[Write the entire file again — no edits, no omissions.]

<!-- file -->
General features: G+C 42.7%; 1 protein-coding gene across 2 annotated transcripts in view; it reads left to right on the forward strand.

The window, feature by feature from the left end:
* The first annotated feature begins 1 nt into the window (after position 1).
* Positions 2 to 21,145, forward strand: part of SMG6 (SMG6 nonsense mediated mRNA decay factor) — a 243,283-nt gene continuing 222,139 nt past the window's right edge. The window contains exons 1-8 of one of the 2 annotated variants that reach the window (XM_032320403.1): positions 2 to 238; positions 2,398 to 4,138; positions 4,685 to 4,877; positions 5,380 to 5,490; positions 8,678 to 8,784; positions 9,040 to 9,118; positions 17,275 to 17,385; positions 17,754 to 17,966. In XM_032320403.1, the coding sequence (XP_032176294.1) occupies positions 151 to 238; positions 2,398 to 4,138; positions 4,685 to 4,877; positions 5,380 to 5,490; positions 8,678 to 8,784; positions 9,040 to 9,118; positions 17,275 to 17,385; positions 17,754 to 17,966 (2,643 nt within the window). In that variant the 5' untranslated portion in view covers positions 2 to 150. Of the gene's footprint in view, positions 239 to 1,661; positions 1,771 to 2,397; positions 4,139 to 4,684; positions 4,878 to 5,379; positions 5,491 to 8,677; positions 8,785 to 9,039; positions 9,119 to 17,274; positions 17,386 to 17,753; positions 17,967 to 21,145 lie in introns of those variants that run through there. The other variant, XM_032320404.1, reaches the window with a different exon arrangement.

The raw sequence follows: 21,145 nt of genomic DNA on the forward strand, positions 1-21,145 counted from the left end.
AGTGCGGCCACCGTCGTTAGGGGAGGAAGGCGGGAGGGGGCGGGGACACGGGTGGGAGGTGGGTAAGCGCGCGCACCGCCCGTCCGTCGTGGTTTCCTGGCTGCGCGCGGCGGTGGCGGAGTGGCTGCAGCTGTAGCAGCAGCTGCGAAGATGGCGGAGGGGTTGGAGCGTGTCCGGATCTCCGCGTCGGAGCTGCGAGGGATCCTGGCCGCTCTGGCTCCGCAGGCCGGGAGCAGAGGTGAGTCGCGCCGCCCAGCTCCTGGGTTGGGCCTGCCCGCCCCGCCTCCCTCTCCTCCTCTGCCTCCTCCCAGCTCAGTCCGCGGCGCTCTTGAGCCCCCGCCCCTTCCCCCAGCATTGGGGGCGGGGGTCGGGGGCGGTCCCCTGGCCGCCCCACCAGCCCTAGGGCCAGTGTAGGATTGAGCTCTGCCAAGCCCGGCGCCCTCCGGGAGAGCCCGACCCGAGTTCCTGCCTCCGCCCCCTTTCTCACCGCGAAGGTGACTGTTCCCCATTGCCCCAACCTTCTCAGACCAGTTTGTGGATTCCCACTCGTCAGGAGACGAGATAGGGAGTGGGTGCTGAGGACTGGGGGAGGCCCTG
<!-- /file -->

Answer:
General features: G+C 42.7%; 1 protein-coding gene across 2 annotated transcripts in view; it reads left to right on the forward strand.

The window, feature by feature from the left end:
* The first annotated feature begins 1 nt into the window (after position 1).
* Positions 2 to 21,145, forward strand: part of SMG6 (SMG6 nonsense mediated mRNA decay factor) — a 243,283-nt gene continuing 222,139 nt past the window's right edge. The window contains exons 1-8 of one of the 2 annotated variants that reach the window (XM_032320403.1): positions 2 to 238; positions 2,398 to 4,138; positions 4,685 to 4,877; positions 5,380 to 5,490; positions 8,678 to 8,784; positions 9,040 to 9,118; positions 17,275 to 17,385; positions 17,754 to 17,966. In XM_032320403.1, the coding sequence (XP_032176294.1) occupies positions 151 to 238; positions 2,398 to 4,138; positions 4,685 to 4,877; positions 5,380 to 5,490; positions 8,678 to 8,784; positions 9,040 to 9,118; positions 17,275 to 17,385; positions 17,754 to 17,966 (2,643 nt within the window). In that variant the 5' untranslated portion in view covers positions 2 to 150. Of the gene's footprint in view, positions 239 to 1,661; positions 1,771 to 2,397; positions 4,139 to 4,684; positions 4,878 to 5,379; positions 5,491 to 8,677; positions 8,785 to 9,039; positions 9,119 to 17,274; positions 17,386 to 17,753; positions 17,967 to 21,145 lie in introns of those variants that run through there. The other variant, XM_032320404.1, reaches the window with a different exon arrangement.

The raw sequence follows: 21,145 nt of genomic DNA on the forward strand, positions 1-21,145 counted from the left end.
AGTGCGGCCACCGTCGTTAGGGGAGGAAGGCGGGAGGGGGCGGGGACACGGGTGGGAGGTGGGTAAGCGCGCGCACCGCCCGTCCGTCGTGGTTTCCTGGCTGCGCGCGGCGGTGGCGGAGTGGCTGCAGCTGTAGCAGCAGCTGCGAAGATGGCGGAGGGGTTGGAGCGTGTCCGGATCTCCGCGTCGGAGCTGCGAGGGATCCTGGCCGCTCTGGCTCCGCAGGCCGGGAGCAGAGGTGAGTCGCGCCGCCCAGCTCCTGGGTTGGGCCTGCCCGCCCCGCCTCCCTCTCCTCCTCTGCCTCCTCCCAGCTCAGTCCGCGGCGCTCTTGAGCCCCCGCCCCTTCCCCCAGCATTGGGGGCGGGGGTCGGGGGCGGTCCCCTGGCCGCCCCACCAGCCCTAGGGCCAGTGTAGGATTGAGCTCTGCCAAGCCCGGCGCCCTCCGGGAGAGCCCGACCCGAGTTCCTGCCTCCGCCCCCTTTCTCACCGCGAAGGTGACTGTTCCCCATTGCCCCAACCTTCTCAGACCAGTTTGTGGATTCCCACTCGTCAGGAGACGAGATAGGGAGTGGGTGCTGAGGACTGGGGGAGGCCCTG